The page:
All are worth admiring in their own way. But they remain different to the UK. Furthermore, in order to access the Single Market, they have to remain members of the Schengen Area, despite not being members of the EU. This would not be a model for the UK post-Brexit, with Eurosceptics making clear that they are opposed to freedom of movement from Europe, and of the UK joining the Schengen Area.

Instead, a post-Brexit UK would find itself isolated in negotiations with the EU. These negotiations would be intense and torturous, unravelling 80,000 pages of EU agreements and decades of legislation. Both sides would be fighting their own corner, with the EU in a tense state, having seen a large member vote to leave, while at the same time concerned that a Brexit might encourage pour les autres in the remaining EU to have their own referendums. There is no guarantee that it would be willing to give any ground in striking a deal with the UK. In contrast, the UK currently has the best of both worlds inside the EU: it has managed to remain inside the Single Market while at the same time gaining opt-outs on joining the Euro, the Schengen Area, and the rebate. The latter opt-out is seldom mentioned by Eurosceptics, when mentioning how much money the UK ‘puts in’ to the EU, while failing to account for how much ‘comes back’ to the UK.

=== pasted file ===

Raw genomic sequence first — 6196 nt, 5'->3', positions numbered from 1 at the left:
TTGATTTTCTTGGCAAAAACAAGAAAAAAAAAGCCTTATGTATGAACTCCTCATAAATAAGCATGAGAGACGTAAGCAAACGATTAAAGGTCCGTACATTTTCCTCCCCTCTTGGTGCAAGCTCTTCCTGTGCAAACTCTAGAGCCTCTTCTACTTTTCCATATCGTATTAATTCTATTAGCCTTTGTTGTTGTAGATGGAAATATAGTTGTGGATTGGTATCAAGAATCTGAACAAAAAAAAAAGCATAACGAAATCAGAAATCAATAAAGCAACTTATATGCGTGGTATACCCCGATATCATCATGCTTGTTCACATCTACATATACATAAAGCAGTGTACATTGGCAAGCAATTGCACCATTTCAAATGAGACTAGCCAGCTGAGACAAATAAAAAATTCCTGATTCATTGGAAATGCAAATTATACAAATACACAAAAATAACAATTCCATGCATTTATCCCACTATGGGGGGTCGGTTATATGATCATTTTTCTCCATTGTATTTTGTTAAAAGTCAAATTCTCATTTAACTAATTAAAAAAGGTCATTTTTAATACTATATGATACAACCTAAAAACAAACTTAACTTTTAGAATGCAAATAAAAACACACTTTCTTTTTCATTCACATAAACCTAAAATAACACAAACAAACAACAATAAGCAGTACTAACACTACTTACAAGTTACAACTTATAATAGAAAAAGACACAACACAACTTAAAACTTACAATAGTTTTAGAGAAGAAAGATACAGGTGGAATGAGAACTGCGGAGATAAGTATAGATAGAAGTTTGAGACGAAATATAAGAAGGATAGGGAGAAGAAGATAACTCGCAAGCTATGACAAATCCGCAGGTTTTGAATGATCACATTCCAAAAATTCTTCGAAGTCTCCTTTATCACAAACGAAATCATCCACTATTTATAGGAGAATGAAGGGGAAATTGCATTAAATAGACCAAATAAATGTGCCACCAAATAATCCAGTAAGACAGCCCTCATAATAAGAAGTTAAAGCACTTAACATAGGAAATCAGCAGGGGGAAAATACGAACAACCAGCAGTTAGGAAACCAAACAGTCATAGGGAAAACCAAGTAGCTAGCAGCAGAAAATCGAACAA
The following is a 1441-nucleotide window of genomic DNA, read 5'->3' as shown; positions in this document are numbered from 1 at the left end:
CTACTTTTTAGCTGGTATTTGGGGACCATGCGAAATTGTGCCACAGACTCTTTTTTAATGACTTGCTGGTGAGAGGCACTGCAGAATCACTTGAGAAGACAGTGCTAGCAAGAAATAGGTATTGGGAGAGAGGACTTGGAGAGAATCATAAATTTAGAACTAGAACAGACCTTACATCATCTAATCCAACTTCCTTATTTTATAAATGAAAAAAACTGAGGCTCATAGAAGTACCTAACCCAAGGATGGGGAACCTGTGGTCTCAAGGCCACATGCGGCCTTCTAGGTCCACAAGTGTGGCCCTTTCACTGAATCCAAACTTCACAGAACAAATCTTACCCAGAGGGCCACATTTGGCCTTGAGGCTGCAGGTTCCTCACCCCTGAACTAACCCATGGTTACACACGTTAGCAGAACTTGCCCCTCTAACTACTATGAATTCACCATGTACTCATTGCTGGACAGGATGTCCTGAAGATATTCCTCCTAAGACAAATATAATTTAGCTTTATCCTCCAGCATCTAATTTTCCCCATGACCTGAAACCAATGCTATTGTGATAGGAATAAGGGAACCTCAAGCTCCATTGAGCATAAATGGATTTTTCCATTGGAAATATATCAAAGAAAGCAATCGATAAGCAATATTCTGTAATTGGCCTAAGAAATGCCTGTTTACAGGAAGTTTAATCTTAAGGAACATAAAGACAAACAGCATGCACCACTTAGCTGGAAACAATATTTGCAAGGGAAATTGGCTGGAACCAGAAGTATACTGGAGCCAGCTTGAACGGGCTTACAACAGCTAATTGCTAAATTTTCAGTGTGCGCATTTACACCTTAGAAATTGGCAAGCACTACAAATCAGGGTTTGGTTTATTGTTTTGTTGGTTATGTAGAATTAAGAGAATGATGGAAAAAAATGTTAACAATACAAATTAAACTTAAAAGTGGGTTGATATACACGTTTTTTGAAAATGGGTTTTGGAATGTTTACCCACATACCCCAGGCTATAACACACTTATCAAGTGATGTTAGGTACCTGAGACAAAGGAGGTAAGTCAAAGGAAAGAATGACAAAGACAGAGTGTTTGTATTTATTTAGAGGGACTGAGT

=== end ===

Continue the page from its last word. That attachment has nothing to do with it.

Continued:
Eurosceptics also mention that a vote to Remain is somehow a ‘vote for neo-liberalism’, ‘for the Tories’, or for ‘big business’. These arguments belie the fact that many on the Brexit side are just as likely to favour big corporations, cutting red tape, and the rolling back of employment rights. Two members want the death penalty returned to the UK. It is not hyperbolic to suggest that, outside the EU, they would be perfectly placed to try and enact such regressive laws if they thought they had license to. Boris Johnson has been assiduous in helping foreign money pile into property in London, in turn pricing out local communities, while cynically joining the Brexit campaign as part of a scheming bid to become the next Prime Minister. He remains a Tory at heart, of course, just as the Conservatives are divided over the referendum; hence the spectacle of the party falling apart before our own eyes at the moment. Therefore, in no way can it be said that voting to Remain is somehow giving a ‘thumbs-up’ or ‘tactical approval’ to the Conservatives. Instead, you could argue that voting Remain allies the voter with the other main parties – Labour, the Liberal Democrats, the Greens, and the SNP in Scotland – who all back the UK staying in the EU.